Every day in and around the District, tens of thousands of people decide to use a bicycle to get where they need to go. Thousands more decide to join them every year, with the estimated number of DC residents regularly commuting by bike more than tripling since 2000.
In order to provide safe and low-stress routes to get where people need to go, we have installed approximately seven miles of protected bike lane-miles over the past five years. Also known as cycletracks, these routes are designed to help people feel safer and more confident about riding a bike on city streets by putting a physical barrier between cyclists and motor vehicle traffic.
However, illegal unloading, parking and driving in cycletracks have been persistent problems, and undermine their safety and effectiveness. Although we will continue to take enforcement actions and educate the public about the hazards of parking in our bike lanes, we realize that more needs to be done to prevent motor vehicles from impeding cyclists who use our cycletracks.
These are some of the new improvements we’re testing on our cycletracks, which will hopefully make them safer and more inviting for their intended users:
Recycled-rubber curbs will hopefully deter motorists from taking U-turns across the Pennsylvania Avenue cycletrack.
On Pennsylvania Avenue NW, illegal U-turns by motor vehicles across the cycletrack (which is located in the center of the street) resulted in 11 crashes in the first 15 months of cycletrack operation. A one-block pilot test of “zebra” barriers showed a reduction in U-Turns. Learning from that experience, we will be installing longer, recycled-rubber curbs on both sides of the entire cycletrack, in order to provide a physical barrier to those tempted to make an illegal U-turn.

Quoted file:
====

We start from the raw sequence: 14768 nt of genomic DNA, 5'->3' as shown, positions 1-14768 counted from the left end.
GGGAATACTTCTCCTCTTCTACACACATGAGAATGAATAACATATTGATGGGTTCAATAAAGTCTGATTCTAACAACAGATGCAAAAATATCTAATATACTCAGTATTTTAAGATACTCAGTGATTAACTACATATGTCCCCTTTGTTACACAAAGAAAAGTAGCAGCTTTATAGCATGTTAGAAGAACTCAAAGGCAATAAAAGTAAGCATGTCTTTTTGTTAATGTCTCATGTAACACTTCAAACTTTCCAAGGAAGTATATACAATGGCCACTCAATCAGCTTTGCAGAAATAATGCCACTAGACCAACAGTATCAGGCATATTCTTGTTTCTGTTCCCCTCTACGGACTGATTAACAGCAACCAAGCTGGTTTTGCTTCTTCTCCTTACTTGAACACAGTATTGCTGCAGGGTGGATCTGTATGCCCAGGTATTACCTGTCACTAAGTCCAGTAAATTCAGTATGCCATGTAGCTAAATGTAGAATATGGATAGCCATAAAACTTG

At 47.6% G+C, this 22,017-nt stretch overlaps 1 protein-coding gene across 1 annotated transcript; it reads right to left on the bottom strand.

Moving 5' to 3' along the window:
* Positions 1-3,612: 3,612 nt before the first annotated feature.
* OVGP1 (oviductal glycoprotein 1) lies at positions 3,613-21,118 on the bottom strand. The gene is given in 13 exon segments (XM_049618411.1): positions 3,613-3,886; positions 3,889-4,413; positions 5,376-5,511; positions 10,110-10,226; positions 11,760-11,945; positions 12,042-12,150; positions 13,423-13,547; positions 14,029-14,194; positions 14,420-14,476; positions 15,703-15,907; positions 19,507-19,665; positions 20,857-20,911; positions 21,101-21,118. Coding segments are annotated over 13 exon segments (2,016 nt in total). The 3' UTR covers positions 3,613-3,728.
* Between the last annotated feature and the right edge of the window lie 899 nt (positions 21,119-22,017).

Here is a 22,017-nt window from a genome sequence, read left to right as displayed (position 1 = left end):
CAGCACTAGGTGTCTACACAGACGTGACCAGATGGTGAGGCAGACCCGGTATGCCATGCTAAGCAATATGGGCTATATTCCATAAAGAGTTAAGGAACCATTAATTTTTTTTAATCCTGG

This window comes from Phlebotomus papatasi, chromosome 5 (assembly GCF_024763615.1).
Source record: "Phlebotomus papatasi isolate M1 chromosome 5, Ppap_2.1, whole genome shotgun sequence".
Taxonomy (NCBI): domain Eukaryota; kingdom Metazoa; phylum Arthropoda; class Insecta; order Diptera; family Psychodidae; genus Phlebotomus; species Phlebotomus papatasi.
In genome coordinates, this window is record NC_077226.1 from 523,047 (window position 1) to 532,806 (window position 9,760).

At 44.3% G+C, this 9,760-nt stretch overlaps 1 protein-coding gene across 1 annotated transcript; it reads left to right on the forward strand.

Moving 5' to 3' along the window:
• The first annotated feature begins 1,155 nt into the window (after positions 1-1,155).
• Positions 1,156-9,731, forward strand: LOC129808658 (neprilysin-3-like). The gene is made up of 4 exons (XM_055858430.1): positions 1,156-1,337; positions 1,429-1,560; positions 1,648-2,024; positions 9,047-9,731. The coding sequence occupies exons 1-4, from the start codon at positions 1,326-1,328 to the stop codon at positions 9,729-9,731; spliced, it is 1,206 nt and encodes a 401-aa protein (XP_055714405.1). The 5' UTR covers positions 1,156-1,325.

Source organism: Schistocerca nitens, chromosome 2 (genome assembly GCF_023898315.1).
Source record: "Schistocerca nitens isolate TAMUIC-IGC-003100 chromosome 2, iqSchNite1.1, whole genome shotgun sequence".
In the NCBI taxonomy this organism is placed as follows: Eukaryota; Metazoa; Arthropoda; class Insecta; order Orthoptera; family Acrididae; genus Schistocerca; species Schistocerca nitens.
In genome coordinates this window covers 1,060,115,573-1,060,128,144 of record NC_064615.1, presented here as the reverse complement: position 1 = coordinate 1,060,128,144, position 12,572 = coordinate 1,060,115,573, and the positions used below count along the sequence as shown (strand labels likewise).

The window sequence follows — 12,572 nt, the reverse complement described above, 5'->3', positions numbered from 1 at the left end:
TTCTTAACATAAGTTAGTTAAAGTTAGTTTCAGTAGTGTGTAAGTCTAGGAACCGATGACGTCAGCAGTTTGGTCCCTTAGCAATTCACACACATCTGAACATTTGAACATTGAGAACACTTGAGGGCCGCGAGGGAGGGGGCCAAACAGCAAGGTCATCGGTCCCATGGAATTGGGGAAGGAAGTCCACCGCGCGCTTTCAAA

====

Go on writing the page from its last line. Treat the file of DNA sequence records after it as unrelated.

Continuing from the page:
Green paint and long, rubber curbs help protect bicyclists on DDOT’s new 1st Street NE protected bike lane.
On the brand-new 1st Street NE cycletrack, we built two blocks using concrete curbs to prevent motor vehicles from entering the cycletrack. In sections where the road is not wide enough to include the beefy concrete curbs, we are supplementing flexible posts with narrow, recycled-rubber curbing. To further emphasize that the cycletrack is for bike traffic only, we have added a coat of slip-resistant green paint along its entire length.
A rendering of the proposed changes to the L Street Cycletrack.
On the L Street Cycletrack, we plan to test narrowing a section (between 20th Street and 22nd Street) from eight to six feet wide, and installing additional barriers to provide smaller gaps to enter. Consistent with the design of the forthcoming M Street Cycletrack, we hope that the narrower width will reduce the ability and temptation for drivers to illegally enter the cycletrack. If successful, we will then narrow the remaining bicycle-exclusive sections of the cycletrack.
Cycletracks are new, so continuing education and modifying behavior remains important as well. However, none of these measures are necessarily the final answer to ensuring that our cycletracks are safe, clear and inviting places to ride a bike.
That’s why we’ll remain vigilant and flexible about the measures we take to improve our cycletracks. We will be monitoring illegal U-turns on Pennsylvania Avenue NW, illegal parking on 1st Street NE and L Street NW and crash reports on all three routes. We will continue to participate in cutting-edge research on cycletrack design and operation, such as the forthcoming Green Lane Project cycletrack evaluation research. We will also continue incorporating what we learn to improve existing cycletracks and the ones that we hope to build in the future.